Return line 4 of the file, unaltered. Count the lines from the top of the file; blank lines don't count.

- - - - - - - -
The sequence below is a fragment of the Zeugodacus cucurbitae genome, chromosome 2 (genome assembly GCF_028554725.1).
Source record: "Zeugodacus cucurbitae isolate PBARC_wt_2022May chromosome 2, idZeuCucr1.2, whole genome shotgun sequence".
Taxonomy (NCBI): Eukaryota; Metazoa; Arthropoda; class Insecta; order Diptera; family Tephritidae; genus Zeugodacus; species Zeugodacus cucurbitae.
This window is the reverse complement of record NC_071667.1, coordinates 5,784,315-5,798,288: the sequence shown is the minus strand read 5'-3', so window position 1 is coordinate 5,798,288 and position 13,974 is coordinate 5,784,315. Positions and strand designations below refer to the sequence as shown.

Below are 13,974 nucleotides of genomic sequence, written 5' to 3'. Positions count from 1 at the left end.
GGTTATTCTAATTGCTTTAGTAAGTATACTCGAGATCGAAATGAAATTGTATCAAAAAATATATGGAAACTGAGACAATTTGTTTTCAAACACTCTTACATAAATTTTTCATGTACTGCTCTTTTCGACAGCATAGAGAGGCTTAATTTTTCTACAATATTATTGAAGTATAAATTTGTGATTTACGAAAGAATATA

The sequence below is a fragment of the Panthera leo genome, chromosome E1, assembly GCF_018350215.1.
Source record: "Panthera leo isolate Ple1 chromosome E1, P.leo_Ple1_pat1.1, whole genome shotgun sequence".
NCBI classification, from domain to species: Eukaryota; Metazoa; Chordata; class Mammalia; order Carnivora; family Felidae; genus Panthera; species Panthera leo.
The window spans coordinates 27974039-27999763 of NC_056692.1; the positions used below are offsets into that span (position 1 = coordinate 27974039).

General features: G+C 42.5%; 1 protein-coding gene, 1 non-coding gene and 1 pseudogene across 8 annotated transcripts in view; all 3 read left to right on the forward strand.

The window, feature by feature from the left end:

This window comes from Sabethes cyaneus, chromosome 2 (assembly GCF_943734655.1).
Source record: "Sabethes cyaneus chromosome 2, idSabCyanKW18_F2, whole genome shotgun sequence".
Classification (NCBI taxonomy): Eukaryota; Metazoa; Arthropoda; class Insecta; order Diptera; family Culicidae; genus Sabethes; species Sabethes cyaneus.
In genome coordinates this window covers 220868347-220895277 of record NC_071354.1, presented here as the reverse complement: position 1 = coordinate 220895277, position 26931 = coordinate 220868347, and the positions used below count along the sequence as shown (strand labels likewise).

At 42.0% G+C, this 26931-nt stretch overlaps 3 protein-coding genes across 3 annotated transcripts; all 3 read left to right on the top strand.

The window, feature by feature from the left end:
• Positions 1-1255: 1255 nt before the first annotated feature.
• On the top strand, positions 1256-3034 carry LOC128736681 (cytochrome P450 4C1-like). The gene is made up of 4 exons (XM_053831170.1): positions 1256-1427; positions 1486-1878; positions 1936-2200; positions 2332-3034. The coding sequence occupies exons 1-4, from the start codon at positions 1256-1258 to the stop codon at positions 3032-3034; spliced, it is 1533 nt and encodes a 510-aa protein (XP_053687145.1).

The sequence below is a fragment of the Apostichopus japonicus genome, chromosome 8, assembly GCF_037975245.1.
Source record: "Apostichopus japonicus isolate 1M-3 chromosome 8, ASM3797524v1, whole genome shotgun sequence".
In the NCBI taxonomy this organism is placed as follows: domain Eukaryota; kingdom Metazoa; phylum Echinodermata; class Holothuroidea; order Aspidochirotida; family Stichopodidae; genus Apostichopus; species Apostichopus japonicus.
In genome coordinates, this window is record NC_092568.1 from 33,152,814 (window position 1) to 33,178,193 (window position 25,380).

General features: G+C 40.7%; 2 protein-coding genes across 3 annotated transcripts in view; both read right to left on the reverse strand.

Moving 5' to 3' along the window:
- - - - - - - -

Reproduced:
This window is the reverse complement of record NC_071667.1, coordinates 5,784,315-5,798,288: the sequence shown is the minus strand read 5'-3', so window position 1 is coordinate 5,798,288 and position 13,974 is coordinate 5,784,315. Positions and strand designations below refer to the sequence as shown.